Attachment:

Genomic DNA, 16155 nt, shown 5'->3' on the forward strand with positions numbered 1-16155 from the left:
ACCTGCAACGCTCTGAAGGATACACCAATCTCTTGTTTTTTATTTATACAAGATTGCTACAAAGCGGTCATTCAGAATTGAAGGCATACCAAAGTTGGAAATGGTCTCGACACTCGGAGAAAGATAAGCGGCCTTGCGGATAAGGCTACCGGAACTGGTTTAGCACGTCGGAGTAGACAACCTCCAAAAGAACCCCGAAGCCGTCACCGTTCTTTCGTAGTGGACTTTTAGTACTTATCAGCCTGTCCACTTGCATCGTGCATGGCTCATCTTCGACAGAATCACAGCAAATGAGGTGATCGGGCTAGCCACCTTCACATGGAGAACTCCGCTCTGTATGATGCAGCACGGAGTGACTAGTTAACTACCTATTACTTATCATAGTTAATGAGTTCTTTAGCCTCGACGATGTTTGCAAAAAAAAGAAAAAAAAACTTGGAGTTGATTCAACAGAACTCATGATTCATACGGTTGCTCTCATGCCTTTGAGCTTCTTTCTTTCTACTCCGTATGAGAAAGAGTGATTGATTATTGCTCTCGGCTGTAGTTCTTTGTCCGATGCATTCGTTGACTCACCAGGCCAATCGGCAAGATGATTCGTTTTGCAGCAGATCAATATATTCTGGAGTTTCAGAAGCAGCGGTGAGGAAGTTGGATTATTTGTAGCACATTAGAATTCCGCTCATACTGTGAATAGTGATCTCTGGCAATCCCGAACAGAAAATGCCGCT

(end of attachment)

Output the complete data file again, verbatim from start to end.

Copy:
Genomic DNA, 16155 nt, shown 5'->3' on the forward strand with positions numbered 1-16155 from the left:
ACCTGCAACGCTCTGAAGGATACACCAATCTCTTGTTTTTTATTTATACAAGATTGCTACAAAGCGGTCATTCAGAATTGAAGGCATACCAAAGTTGGAAATGGTCTCGACACTCGGAGAAAGATAAGCGGCCTTGCGGATAAGGCTACCGGAACTGGTTTAGCACGTCGGAGTAGACAACCTCCAAAAGAACCCCGAAGCCGTCACCGTTCTTTCGTAGTGGACTTTTAGTACTTATCAGCCTGTCCACTTGCATCGTGCATGGCTCATCTTCGACAGAATCACAGCAAATGAGGTGATCGGGCTAGCCACCTTCACATGGAGAACTCCGCTCTGTATGATGCAGCACGGAGTGACTAGTTAACTACCTATTACTTATCATAGTTAATGAGTTCTTTAGCCTCGACGATGTTTGCAAAAAAAAGAAAAAAAAACTTGGAGTTGATTCAACAGAACTCATGATTCATACGGTTGCTCTCATGCCTTTGAGCTTCTTTCTTTCTACTCCGTATGAGAAAGAGTGATTGATTATTGCTCTCGGCTGTAGTTCTTTGTCCGATGCATTCGTTGACTCACCAGGCCAATCGGCAAGATGATTCGTTTTGCAGCAGATCAATATATTCTGGAGTTTCAGAAGCAGCGGTGAGGAAGTTGGATTATTTGTAGCACATTAGAATTCCGCTCATACTGTGAATAGTGATCTCTGGCAATCCCGAACAGAAAATGCCGCT